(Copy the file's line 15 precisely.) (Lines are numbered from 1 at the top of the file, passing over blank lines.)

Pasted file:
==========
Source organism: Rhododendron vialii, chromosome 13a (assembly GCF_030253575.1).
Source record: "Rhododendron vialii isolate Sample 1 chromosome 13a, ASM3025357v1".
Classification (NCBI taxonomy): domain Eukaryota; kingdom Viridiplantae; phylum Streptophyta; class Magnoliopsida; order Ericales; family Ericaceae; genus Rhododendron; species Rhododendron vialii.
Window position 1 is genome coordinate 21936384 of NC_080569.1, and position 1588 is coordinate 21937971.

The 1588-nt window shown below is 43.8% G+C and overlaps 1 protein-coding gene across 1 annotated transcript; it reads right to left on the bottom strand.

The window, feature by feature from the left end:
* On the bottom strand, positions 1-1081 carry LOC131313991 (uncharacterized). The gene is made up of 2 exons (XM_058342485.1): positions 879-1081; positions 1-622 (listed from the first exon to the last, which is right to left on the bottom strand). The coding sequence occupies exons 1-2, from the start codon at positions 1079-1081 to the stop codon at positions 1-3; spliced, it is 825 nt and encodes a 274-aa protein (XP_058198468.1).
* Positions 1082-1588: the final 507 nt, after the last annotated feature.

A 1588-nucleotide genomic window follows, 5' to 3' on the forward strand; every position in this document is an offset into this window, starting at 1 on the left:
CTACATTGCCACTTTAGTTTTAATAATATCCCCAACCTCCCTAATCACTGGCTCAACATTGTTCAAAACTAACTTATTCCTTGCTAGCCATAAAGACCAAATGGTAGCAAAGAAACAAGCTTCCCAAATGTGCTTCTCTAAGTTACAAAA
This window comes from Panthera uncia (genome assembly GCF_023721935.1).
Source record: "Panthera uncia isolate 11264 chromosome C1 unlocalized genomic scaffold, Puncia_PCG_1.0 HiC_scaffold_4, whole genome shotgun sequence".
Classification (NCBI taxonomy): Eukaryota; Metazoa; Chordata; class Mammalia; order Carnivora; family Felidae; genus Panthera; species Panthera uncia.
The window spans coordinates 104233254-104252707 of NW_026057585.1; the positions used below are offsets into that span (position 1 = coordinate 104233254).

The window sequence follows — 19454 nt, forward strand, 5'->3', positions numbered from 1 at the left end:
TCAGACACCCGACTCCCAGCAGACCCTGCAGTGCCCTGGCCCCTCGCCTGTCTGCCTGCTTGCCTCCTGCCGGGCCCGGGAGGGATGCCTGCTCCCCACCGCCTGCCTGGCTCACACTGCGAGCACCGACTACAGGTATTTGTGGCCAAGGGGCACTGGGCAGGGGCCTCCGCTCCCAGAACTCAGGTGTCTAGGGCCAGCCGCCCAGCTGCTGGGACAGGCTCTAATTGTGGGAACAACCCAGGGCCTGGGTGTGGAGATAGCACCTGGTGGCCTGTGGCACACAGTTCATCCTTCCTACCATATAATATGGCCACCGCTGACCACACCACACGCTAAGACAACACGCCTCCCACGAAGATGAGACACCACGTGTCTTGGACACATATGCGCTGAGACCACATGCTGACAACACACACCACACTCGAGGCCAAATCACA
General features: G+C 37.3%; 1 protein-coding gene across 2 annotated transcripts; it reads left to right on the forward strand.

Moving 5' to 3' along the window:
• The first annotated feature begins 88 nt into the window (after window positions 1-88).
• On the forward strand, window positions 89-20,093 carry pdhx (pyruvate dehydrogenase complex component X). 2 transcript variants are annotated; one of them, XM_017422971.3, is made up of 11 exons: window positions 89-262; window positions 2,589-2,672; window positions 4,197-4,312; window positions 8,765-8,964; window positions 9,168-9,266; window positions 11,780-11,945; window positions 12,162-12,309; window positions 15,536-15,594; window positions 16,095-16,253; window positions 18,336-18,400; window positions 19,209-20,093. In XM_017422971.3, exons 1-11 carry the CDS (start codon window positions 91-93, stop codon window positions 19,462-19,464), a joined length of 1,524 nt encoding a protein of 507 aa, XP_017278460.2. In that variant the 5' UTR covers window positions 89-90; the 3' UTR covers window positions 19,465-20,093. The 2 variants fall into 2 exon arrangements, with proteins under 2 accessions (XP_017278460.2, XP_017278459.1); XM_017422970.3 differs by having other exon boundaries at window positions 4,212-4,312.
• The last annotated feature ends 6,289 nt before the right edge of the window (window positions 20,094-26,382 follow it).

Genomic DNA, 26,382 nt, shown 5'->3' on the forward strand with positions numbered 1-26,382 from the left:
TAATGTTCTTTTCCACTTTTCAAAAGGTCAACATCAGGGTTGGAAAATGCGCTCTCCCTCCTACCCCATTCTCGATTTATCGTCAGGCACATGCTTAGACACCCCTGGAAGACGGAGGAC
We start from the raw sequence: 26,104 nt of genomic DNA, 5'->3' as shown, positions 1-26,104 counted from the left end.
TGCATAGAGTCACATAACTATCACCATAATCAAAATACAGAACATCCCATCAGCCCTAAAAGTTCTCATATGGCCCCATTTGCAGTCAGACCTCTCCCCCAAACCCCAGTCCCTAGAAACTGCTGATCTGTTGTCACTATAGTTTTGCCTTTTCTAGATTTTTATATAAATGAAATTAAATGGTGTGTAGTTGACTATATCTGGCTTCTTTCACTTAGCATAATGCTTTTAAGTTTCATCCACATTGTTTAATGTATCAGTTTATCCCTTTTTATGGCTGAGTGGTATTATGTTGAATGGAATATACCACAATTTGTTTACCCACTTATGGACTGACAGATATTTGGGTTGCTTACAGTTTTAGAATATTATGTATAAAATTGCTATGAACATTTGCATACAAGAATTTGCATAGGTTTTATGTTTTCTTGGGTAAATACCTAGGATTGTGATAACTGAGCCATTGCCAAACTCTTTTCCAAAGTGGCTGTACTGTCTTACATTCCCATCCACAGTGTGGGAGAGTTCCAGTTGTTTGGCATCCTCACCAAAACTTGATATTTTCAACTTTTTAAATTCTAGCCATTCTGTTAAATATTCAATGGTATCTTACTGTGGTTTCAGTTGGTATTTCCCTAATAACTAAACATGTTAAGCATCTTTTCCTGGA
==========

The window sequence follows — 19454 nt, forward strand, 5'->3', positions numbered from 1 at the left end: